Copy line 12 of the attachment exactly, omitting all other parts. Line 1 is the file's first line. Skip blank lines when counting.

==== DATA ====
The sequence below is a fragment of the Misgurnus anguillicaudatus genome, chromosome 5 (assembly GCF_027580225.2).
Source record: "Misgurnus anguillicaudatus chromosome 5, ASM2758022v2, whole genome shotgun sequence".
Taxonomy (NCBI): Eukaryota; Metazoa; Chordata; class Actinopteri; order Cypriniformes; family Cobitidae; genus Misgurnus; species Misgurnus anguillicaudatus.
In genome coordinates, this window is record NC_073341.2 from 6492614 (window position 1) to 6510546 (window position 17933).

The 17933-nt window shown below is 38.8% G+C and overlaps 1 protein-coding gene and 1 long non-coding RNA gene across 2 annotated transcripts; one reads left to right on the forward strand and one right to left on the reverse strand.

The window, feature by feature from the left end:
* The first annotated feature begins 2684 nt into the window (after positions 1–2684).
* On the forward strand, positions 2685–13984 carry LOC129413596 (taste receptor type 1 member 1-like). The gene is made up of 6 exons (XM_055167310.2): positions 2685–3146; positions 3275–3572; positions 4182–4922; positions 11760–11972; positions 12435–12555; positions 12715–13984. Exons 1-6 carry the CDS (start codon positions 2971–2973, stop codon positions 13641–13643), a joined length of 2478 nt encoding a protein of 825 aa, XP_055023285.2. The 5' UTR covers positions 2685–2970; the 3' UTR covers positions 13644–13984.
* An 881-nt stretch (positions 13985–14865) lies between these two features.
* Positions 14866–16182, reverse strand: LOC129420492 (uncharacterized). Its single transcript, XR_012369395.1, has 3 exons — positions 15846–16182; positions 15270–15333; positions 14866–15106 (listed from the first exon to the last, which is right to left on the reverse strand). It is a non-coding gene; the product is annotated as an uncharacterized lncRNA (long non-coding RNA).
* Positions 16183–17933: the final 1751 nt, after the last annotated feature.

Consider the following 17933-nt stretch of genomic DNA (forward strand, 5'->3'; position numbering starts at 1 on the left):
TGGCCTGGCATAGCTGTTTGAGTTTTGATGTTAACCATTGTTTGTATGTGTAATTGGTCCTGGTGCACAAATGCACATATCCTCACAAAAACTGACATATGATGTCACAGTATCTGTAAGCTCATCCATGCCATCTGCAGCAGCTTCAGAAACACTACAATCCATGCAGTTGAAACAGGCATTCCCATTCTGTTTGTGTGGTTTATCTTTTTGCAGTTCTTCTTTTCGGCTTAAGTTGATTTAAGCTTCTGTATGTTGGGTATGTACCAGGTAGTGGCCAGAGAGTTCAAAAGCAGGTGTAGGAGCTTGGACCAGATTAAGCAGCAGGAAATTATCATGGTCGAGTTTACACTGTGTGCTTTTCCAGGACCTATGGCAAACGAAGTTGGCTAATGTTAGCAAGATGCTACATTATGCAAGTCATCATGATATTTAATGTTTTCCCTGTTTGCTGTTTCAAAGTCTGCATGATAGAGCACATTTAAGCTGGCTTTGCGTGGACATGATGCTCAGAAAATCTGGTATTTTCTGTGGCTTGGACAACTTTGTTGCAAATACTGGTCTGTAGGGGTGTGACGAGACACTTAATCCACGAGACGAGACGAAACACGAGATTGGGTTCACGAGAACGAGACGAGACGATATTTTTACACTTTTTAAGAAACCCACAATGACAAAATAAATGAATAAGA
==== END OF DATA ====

Consider the following 17933-nt stretch of genomic DNA (forward strand, 5'->3'; position numbering starts at 1 on the left):